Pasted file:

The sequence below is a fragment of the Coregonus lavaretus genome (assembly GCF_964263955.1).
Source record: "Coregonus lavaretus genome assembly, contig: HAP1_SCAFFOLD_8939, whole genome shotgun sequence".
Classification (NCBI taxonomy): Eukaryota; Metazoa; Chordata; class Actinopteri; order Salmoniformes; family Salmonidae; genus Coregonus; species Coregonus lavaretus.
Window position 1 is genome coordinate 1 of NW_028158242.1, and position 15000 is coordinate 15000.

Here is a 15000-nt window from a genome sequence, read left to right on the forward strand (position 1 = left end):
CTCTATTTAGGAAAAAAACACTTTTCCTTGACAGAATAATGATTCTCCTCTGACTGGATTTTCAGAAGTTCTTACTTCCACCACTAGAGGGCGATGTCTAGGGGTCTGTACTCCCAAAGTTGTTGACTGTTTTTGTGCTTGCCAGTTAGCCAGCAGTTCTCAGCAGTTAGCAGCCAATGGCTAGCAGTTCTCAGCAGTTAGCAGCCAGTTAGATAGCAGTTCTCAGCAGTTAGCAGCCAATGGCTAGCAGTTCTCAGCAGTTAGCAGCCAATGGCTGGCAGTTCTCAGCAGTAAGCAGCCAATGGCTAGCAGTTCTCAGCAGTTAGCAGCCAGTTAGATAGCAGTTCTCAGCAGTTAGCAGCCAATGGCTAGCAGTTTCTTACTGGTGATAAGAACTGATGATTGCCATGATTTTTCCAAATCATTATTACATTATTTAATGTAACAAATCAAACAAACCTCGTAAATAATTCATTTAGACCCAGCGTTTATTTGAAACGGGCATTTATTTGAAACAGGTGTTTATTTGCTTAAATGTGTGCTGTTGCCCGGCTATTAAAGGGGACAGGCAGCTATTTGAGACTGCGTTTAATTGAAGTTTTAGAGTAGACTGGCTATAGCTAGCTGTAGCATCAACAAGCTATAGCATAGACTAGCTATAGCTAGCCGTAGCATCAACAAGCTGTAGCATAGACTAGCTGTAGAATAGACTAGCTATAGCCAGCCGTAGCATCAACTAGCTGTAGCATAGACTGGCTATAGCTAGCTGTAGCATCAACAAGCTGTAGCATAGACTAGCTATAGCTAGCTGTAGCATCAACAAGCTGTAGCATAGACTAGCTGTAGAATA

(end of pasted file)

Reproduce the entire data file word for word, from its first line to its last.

The sequence below is a fragment of the Coregonus lavaretus genome (assembly GCF_964263955.1).
Source record: "Coregonus lavaretus genome assembly, contig: HAP1_SCAFFOLD_8939, whole genome shotgun sequence".
Classification (NCBI taxonomy): Eukaryota; Metazoa; Chordata; class Actinopteri; order Salmoniformes; family Salmonidae; genus Coregonus; species Coregonus lavaretus.
Window position 1 is genome coordinate 1 of NW_028158242.1, and position 15000 is coordinate 15000.

Here is a 15000-nt window from a genome sequence, read left to right on the forward strand (position 1 = left end):
CTCTATTTAGGAAAAAAACACTTTTCCTTGACAGAATAATGATTCTCCTCTGACTGGATTTTCAGAAGTTCTTACTTCCACCACTAGAGGGCGATGTCTAGGGGTCTGTACTCCCAAAGTTGTTGACTGTTTTTGTGCTTGCCAGTTAGCCAGCAGTTCTCAGCAGTTAGCAGCCAATGGCTAGCAGTTCTCAGCAGTTAGCAGCCAGTTAGATAGCAGTTCTCAGCAGTTAGCAGCCAATGGCTAGCAGTTCTCAGCAGTTAGCAGCCAATGGCTGGCAGTTCTCAGCAGTAAGCAGCCAATGGCTAGCAGTTCTCAGCAGTTAGCAGCCAGTTAGATAGCAGTTCTCAGCAGTTAGCAGCCAATGGCTAGCAGTTTCTTACTGGTGATAAGAACTGATGATTGCCATGATTTTTCCAAATCATTATTACATTATTTAATGTAACAAATCAAACAAACCTCGTAAATAATTCATTTAGACCCAGCGTTTATTTGAAACGGGCATTTATTTGAAACAGGTGTTTATTTGCTTAAATGTGTGCTGTTGCCCGGCTATTAAAGGGGACAGGCAGCTATTTGAGACTGCGTTTAATTGAAGTTTTAGAGTAGACTGGCTATAGCTAGCTGTAGCATCAACAAGCTATAGCATAGACTAGCTATAGCTAGCCGTAGCATCAACAAGCTGTAGCATAGACTAGCTGTAGAATAGACTAGCTATAGCCAGCCGTAGCATCAACTAGCTGTAGCATAGACTGGCTATAGCTAGCTGTAGCATCAACAAGCTGTAGCATAGACTAGCTATAGCTAGCTGTAGCATCAACAAGCTGTAGCATAGACTAGCTGTAGAATA